By Michael D. Sessions, PhD
Health care costs are rising at an unsustainable rate. One study found health premiums increased 50 percent between 2003 to 20101. Three percent of the workforce is absent on any given day for reasons other than vacation or labor dispute2. Presenteeism, a term describing employees who show up for work ill and not functioning at full productivity, cost employers two to three times more than the cost of health care3. These challenges seem daunting, but they are not insurmountable. Construction companies, in ever-increasing numbers, are making wellness a strategic initiative – and their programs are bucking cost trends.
Wellness as a strategy has been part of Austin Industries’ initiatives for eight years. Austin is an AGC member in Arizona, Louisiana, and the Carolinas, in addition to Texas’ Highway, Heavy, Utilities & Industrial Branch. Enrique Estrada, who heads Austin Industries’ wellness program, describes a modest beginning to its program. “We started our program by asking employee-owners to complete a health risk assessment (HRA).” The program quickly evolved and provided incentives and premium reduction to employees for participating in various wellness activities such as an annual physical, wellness webinars, and completing an HRA. The program recently moved from incentives for participation to incentives for outcomes and it provides wellness coaching to support employee efforts to either reduce risk factors or maintain positive health.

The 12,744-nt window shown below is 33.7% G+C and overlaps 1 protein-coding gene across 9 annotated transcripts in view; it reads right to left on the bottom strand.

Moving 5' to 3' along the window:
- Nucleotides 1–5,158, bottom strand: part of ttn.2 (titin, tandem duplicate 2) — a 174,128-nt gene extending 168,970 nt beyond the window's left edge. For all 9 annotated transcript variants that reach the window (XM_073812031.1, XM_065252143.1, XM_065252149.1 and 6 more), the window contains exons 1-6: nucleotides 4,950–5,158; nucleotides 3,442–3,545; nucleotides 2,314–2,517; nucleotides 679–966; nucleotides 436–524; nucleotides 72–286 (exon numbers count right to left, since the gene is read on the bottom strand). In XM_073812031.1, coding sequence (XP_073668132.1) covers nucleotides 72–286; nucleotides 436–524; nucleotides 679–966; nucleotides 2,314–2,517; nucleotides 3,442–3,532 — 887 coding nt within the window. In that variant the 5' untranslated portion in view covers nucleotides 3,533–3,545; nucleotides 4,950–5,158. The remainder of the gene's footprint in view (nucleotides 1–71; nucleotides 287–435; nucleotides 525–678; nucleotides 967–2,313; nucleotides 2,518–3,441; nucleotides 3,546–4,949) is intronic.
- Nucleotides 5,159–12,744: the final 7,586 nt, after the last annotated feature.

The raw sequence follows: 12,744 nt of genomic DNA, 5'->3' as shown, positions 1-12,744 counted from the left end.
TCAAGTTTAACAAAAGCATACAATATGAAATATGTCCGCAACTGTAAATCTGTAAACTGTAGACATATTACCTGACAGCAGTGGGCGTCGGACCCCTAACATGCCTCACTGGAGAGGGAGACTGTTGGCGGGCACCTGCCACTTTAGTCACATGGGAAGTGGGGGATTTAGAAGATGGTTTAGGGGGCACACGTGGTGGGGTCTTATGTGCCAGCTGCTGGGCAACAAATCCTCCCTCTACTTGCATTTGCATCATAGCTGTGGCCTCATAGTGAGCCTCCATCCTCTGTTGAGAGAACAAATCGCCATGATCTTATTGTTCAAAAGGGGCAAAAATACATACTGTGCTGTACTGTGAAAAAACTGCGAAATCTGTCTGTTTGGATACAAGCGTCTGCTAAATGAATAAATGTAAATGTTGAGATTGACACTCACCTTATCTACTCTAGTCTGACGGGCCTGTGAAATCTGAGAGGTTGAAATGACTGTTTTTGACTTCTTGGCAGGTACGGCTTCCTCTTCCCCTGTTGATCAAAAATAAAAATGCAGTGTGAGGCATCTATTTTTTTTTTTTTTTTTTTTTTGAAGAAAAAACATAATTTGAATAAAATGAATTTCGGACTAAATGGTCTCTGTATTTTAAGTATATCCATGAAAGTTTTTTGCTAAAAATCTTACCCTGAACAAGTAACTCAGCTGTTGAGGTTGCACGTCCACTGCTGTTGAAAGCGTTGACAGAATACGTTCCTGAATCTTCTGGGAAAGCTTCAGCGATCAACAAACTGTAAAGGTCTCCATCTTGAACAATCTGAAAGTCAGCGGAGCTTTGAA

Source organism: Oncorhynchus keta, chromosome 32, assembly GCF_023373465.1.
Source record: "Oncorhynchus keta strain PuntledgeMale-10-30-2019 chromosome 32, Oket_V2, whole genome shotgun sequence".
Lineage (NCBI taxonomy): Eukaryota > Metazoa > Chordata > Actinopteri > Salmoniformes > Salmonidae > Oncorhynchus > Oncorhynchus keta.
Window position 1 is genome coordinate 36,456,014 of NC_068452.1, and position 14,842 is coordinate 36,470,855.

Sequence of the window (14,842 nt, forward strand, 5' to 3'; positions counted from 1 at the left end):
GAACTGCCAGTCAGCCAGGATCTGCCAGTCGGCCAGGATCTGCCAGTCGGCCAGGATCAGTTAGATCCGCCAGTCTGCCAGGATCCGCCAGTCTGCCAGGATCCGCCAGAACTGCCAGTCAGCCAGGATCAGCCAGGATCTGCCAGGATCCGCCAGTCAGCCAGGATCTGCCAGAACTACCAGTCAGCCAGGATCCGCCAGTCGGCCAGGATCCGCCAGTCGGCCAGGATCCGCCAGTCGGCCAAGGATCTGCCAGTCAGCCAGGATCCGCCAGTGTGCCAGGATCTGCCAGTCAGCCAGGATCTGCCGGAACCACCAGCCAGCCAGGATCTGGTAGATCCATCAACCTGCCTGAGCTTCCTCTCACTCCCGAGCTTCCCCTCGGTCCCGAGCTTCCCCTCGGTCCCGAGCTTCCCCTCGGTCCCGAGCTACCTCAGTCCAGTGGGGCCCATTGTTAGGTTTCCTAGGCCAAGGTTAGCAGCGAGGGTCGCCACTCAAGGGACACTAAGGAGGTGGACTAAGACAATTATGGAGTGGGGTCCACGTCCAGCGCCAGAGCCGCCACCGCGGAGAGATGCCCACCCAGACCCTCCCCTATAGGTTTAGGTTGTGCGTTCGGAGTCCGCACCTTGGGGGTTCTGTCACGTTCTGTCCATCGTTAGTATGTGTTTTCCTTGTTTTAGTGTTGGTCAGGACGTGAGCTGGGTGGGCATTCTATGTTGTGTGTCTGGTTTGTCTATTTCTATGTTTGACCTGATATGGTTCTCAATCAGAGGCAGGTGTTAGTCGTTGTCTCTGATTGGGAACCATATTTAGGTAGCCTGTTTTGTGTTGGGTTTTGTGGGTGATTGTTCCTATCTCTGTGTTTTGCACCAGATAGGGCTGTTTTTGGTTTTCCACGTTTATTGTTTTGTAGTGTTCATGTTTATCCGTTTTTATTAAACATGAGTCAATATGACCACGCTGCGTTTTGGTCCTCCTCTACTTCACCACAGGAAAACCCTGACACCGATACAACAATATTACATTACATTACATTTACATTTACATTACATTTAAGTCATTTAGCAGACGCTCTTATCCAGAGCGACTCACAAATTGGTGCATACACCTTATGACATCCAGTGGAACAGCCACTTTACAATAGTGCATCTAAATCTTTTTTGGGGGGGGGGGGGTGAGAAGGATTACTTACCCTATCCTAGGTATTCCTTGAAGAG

PC Construction, an AGC of America member in Maine, Vermont and the Carolinas, implemented a wellness program six years ago. Nancy Shambaugh, director of HR, reports that the program increased health benefits while at the same time contributed to holding costs to an annual average increase of 1 percent per employee per year for the past five years. When PC Construction began investigating how to tackle the challenge of rising health care costs, it became apparent that the prevailing wisdom of procuring a new carrier was not going to provide a solution to rising costs. It was not going to provide a solution because insurance was not driving the cost trend.
There are state and federal regulations that apply to wellness programs. Organizations should seek professional assistance in establishing a program. While there are regulations, there also are a number of best practices to consider as a firm develops a wellness program. These best practices are included in the following list.
1. Senior leadership commitment.
2. Increase a person’s awareness of his or her individual health risks.
3. Provide individual support for cognitive and behavioral change. The program is outcomes-based and the outcome almost always requires a person to change.
4. Focus on participation. Meaningful incentives can improve participation.
5. Create an ethos of health throughout the organization. Wellness should be a value, just as is safety.
6. Monitor results and adjust.
A Closer Look
The year prior to starting PC Construction’s program, 45 percent of employees had not accessed the health care system over a two-year period – no check-up, no doctor visit, no prescription – nothing. This may sound like a good way to save on costs, but 80 percent of PC’s health care costs during that same two-year period were attributable to 20 employees out of 1,000. Furthermore, they determined that half of those 20 employees’ medical conditions were preventable.